Accessibility

Accessibility Statement for Ards and North Down Borough Council

This accessibility statement applies to www.ardsandnorthdown.gov.uk. This website is run by Ards and North Down Borough Council. We want as many people as possible to be able to use this website.

Browsealoud - Accessibility Tool

This website includes BrowseAloud accessibility software. BrowseAloud adds speech, reading and translation support tools to online content. It works on all major browsers and platforms, including mobile phones and tablets. All features are accessed from an easy-to-use floating toolbar on all web pages.

This means you should be able to:

  • change colours, contrast levels and fonts
  • zoom in without the text spilling off the screen
  • navigate most of the pages using just a keyboard
  • navigate most of the website using speech recognition software
  • listen to most of the website using a screen reader

We’ve also made the website text as simple as possible to understand.

www.abilitynet.org.uk has advice on making your device easier to use if you have a disability.

How accessible is this website

We know some parts of this website are not fully accessible:

  • some page controls do not change appearance when they have been selected by the keyboard
  • some pages scroll in two dimensions on mobile devices
  • some images do not include alternative text
  • a number of PDF documents are not fully accessible to screen reader software.

Feedback and contact information

If you need information on this website in a different accessible format, for example large print, easy read, audio recording or Braille:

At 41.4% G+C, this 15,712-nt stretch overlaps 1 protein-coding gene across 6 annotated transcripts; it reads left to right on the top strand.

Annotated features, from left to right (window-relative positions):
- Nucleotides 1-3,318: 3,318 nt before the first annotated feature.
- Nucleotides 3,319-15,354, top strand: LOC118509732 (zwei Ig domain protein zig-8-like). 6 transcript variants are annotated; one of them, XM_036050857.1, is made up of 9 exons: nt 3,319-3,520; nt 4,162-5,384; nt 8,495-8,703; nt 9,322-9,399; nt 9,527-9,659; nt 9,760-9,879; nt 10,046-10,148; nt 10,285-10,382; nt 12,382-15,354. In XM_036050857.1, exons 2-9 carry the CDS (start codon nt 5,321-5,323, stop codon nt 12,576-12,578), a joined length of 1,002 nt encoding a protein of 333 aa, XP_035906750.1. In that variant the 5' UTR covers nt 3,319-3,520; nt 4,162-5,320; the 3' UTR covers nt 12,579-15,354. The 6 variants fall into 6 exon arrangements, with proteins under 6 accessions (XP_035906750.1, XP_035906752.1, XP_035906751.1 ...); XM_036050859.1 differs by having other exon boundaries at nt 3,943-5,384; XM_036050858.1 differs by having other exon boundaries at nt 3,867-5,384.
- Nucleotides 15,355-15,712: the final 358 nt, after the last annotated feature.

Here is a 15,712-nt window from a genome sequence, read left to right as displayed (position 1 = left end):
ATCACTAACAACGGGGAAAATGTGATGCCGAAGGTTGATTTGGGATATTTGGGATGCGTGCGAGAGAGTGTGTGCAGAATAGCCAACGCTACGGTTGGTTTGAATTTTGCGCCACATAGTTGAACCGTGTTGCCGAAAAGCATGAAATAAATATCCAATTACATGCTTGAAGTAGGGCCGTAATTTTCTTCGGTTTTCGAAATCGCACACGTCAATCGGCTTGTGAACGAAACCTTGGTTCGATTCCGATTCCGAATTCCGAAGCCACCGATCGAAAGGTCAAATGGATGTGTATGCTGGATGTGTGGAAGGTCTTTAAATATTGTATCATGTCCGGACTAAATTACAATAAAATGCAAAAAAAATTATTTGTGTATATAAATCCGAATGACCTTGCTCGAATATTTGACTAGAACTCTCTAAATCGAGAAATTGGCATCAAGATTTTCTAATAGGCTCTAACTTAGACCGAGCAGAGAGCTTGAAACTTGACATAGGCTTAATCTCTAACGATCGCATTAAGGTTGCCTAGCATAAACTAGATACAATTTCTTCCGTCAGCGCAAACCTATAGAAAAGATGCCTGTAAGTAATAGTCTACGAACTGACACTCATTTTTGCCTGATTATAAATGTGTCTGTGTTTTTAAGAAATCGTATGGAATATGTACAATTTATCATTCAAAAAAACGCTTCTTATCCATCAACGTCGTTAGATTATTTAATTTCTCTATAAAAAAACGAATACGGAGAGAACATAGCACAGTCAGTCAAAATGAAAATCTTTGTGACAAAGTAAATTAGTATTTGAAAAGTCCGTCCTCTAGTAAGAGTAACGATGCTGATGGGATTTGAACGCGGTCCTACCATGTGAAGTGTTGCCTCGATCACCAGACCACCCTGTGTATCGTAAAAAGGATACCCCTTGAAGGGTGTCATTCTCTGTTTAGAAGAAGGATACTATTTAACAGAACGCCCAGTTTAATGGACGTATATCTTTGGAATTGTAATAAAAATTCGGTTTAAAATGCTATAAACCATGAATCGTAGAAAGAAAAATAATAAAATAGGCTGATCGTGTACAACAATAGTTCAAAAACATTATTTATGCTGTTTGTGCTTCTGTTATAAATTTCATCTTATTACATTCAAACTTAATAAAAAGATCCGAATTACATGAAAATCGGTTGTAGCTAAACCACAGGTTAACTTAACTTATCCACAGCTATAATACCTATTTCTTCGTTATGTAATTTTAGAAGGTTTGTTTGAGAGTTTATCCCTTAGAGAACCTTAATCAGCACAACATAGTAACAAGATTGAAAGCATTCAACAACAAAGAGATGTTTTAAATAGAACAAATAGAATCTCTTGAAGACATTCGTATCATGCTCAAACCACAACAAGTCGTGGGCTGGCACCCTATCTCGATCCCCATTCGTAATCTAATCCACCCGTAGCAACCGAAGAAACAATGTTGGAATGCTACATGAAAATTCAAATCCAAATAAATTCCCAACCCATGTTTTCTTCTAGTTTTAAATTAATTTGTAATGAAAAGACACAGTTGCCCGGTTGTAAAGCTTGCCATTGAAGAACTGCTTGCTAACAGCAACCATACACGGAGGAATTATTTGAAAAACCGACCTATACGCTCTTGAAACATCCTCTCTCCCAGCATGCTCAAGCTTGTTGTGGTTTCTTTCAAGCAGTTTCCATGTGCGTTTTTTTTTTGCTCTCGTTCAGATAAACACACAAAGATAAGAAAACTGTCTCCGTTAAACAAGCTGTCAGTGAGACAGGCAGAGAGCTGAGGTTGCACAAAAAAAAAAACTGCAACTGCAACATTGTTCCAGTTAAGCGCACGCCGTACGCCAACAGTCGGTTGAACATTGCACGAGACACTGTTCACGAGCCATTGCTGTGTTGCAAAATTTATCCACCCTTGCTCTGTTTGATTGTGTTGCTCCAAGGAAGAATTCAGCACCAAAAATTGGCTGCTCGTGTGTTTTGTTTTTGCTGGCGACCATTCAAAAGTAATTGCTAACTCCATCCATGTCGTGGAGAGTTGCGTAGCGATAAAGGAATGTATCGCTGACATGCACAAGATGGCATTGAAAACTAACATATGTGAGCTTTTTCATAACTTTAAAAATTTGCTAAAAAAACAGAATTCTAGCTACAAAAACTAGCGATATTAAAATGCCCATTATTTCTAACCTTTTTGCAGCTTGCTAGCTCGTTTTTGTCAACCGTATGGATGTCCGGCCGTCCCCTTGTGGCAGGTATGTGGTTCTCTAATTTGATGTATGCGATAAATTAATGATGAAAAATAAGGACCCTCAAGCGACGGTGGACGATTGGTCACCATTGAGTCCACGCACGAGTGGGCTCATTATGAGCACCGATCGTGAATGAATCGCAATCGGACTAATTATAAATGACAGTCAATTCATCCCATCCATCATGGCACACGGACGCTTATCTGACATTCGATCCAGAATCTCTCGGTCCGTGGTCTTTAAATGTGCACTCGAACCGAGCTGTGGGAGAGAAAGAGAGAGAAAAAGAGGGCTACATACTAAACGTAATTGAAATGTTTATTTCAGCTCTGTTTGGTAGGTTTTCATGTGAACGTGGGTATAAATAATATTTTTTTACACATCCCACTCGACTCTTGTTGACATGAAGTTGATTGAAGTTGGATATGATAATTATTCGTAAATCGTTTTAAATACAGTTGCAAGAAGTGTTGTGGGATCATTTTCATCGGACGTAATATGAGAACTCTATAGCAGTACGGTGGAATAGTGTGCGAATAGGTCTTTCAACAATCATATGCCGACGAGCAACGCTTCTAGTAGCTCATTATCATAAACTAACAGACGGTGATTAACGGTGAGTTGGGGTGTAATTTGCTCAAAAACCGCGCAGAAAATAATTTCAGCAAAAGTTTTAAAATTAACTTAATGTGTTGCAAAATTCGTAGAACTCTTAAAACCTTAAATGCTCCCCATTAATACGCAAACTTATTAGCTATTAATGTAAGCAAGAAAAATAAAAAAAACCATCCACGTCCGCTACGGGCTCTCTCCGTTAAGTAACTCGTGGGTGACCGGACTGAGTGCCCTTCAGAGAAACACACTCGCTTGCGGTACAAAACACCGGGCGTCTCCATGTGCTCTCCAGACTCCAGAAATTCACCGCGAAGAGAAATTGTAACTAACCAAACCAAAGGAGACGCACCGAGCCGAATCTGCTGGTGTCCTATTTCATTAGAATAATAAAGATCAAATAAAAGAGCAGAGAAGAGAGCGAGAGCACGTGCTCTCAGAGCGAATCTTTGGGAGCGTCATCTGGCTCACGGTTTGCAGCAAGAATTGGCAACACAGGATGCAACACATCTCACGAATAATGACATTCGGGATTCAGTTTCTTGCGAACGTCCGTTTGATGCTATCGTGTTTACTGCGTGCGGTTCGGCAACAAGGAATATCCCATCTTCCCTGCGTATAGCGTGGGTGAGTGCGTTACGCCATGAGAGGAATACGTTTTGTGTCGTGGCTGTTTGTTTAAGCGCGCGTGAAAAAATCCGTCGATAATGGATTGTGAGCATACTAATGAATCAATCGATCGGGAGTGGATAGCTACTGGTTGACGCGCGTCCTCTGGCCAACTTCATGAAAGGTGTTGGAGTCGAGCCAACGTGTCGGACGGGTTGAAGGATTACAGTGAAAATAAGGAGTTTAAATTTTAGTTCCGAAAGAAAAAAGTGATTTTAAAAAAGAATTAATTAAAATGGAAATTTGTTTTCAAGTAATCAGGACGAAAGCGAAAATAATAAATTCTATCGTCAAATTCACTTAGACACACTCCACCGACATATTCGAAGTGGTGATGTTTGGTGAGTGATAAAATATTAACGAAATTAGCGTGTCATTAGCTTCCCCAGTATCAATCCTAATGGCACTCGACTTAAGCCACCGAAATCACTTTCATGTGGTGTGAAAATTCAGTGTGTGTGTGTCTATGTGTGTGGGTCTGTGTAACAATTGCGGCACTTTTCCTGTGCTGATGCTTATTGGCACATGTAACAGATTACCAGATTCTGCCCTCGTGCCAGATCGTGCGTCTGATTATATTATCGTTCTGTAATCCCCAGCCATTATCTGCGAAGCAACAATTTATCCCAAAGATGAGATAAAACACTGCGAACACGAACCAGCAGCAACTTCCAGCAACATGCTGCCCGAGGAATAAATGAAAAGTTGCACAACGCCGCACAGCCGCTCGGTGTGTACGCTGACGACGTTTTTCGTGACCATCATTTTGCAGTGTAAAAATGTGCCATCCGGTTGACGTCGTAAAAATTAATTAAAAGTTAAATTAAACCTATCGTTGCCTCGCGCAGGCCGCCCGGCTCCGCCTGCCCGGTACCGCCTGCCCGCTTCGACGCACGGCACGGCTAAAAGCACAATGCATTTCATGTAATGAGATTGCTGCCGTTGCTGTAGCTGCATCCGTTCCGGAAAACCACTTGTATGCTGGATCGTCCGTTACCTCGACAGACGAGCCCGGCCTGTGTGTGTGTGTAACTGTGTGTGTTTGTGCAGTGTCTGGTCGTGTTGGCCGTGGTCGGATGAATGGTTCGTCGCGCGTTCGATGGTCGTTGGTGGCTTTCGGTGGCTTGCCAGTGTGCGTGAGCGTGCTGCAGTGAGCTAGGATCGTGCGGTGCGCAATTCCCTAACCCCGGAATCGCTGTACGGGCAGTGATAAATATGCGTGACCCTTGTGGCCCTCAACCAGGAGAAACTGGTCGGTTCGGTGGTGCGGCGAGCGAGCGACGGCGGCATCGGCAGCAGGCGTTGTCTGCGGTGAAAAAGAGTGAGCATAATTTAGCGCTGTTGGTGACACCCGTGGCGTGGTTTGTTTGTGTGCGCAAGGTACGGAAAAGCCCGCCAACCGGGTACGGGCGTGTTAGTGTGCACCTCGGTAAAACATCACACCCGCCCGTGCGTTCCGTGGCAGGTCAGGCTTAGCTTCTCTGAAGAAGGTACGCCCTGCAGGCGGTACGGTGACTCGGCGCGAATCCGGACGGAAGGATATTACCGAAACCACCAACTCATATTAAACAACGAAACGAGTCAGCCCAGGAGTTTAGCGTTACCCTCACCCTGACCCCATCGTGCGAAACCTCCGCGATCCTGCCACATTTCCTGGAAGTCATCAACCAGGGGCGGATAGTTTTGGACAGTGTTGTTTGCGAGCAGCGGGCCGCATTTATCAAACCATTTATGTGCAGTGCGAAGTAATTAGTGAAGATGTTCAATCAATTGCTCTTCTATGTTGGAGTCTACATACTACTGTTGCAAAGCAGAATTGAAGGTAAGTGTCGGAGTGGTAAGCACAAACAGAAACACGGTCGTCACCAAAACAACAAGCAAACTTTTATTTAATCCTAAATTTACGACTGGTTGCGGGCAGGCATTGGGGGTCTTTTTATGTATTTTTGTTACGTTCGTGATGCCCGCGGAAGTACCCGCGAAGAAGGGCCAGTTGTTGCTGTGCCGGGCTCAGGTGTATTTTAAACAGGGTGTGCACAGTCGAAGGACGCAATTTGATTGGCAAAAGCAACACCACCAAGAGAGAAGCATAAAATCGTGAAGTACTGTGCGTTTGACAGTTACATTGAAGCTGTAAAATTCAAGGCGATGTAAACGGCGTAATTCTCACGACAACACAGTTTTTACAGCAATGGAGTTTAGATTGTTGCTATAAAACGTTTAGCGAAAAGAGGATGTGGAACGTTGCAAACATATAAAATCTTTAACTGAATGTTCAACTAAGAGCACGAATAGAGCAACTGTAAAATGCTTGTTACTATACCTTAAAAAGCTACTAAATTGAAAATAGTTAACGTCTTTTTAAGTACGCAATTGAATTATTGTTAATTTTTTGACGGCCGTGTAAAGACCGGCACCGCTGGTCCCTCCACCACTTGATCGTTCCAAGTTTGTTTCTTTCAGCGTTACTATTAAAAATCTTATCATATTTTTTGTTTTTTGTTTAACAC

email enquiries@ardsandnorthdown.gov.uk

call 0300 013 3333

We’ll consider your request and get back to you within 10 working days.

Reporting accessibility problems with this website

We're always looking to improve the accessibility of this website. If you find any problems not listed on this page or think we’re not meeting accessibility requirements, email the Administration Department at enquiries@ardandnorthdown.gov.uk.

Enforcement procedure

The Equality Commission for Northern Ireland (ECNI) is responsible for enforcing the Public Sector Bodies (Websites and Mobile Applications) (No. 2) Accessibility Regulations 2018 (the ‘accessibility regulations’) in Northern Ireland. If you’re not happy with how we respond to your request or complaint, please call ECNI on 028 9050 0600 and ask to speak with one of their Discrimination Advice Officers in their Legal Division, or email information@equalityni.org.

Contacting us by phone or visiting us in person

SignVideo provides our Deaf or Hard of Hearing customers who use British Sign Language (BSL) instant access to a SignVideo online BSL interpreter, in real time, on a video relay system. This service is free from your own home. It’s simple, fast and secure.

At some Council venues, we can connect you to a fully qualified SignVideo interpreter using an iPad, so you can see them on the screen. They will assist you to communicate with our staff. If you need any help, a member of our reception team will be on hand. Please note this service is available Monday to Friday 9am to 5pm.

Technical information about this website’s accessibility

Ards and North Down Borough Council is committed to making its website accessible, in accordance with the Public Sector Bodies (Websites and Mobile Applications) (No. 2) Accessibility Regulations 2018.

Compliance status

This website is partially compliant with the Web Content Accessibility Guidelines 2.1 AA standard due to the non-compliances and exemptions listed below.

Non-accessible content

The content listed below is non-accessible for the following reasons:

  • Some images do not have a text alternative, so people using a screen reader cannot access the information. This fails WCAG 2.1 success criterion 1.1.1 (non-text content). We plan to add text alternatives for all images within the next 12 months, by September 2021. When we publish new content we'll make sure our use of images meets accessibility standards.
  • Some pages require scrolling in two directions when viewed on small screens. This fails WCAG 1.4.10 (Reflow). Where possible, we intend to fix this problem within the next 12 months, by September 2021.